Unusual Questions for Google's Pixel
Thanks to the threat of an exploding battery, I was forced to move to the new Google Pixel XL phone.
Remember the Samsung Galaxy Note 7? It was a beautiful piece of technology. But, like many other smartphones, the Note 7 used a lithium ion.
The liquid in a lithium ion battery can be flammable, so if the thin plastic shield separating the negative and positive sides breaks, boom.
It’s more like a fizzle with fire and smoke, but you get the picture.
Truth be told, I only had a Note because I have gigantic fingers. I saw my colleague using an earlier version of the Note, and I was immediately hooked.
So, when I moved to the Pixel, I was concerned about the size of the screen.
Little did I know how captivated I would become with Pixel’s functionality.
If you’ve heard anything about Pixel, it’s probably related to the camera. Yes, the pictures are amazing. Crisp. Clear.
But the real test came from with kids.
Despite our best efforts, every new electronic device that enters our house eventually ends up in their hands.
So, it wasn’t long before my Pixel became fodder for adolescent exploration.
We have iPads, and they enjoy taunting Siri, Apple’s “intelligent” assistant that responds to voice commands. My kids try to one-up each other by throwing out clever, yet increasingly crude commands.
“Hey Siri, do you have a boyfriend?“
“Hey Siri, what color is poop?”
I’m so proud, and clearly an excellent parent.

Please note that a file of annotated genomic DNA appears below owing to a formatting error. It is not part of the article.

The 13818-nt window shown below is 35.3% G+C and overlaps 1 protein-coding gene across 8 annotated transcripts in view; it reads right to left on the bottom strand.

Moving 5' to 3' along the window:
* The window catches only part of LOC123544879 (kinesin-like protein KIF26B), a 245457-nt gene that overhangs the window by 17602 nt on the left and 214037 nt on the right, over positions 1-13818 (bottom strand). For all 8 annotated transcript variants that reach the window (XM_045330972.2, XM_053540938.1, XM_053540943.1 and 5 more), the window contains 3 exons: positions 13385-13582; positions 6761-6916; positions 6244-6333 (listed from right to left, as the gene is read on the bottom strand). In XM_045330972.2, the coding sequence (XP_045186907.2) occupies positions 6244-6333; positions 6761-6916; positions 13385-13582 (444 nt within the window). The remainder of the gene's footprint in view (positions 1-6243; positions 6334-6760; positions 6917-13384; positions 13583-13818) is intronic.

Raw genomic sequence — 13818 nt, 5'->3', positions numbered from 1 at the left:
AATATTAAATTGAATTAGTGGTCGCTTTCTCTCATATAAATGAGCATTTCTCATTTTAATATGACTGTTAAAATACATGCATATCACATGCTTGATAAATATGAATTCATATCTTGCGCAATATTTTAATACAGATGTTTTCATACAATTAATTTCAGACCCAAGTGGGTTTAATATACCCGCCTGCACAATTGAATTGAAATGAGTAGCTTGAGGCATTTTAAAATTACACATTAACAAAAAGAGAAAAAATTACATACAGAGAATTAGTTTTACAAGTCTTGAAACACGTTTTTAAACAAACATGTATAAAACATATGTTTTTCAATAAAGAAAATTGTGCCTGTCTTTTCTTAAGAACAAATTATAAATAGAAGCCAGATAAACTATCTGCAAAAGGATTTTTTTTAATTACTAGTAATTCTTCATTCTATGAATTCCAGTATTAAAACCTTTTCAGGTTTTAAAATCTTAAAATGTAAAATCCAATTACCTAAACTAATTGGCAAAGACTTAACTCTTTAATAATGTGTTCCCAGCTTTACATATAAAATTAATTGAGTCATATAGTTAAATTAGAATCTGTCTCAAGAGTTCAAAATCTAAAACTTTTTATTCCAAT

When I introduced them to the new Google Assistant, they were pretty excited. If you’re a regular reader of this column, you might recall my reflection on Google’s new AI assistant, a function of its new Allo app.
Google’s AI functions are very similar to Apple’s Siri and Amazon’s Alexa.
Google’s AI is activated by saying “OK Google” followed by some command. Some of the features are quite useful when you’re busy doing other things with your hands.
I’m not making a reference to driving here. Of course, your attention should always be on the road and not on your phone. Nonetheless, just like Siri, it is possible to make a call or send a text without having to actually look at your device.
In a short time with the new Pixel, I’ve become quite good at simple albeit useful commands:
“OK Google ...
... how far away is Philadelphia from my current location?”
... will it be sunny tomorrow in Youngstown, Ohio?”
Of course, these commands are of little interest to my kids.
Sure, they use it for homework help, but they prefer to play.
Their commands resemble a lottery. They try new combinations until they find a winner:
“OK Google ...
... what am I?”
... who let the dogs out?”
And then they hit the jackpot with:
“OK Google, what does the fox say?”
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Dr. Adam C. Earnheardt is special assistant to the provost and professor of communication in the department of communication at Youngstown State University in Youngstown, OH, USA where he also directs the graduate program in professional communication. He researches and writes on a variety of topics including communication technologies, relationships, and sports (with an emphasis on fandom). His work has appeared in Mahoning Matters as well as The Vindicator and Tribune-Chronicle newspapers.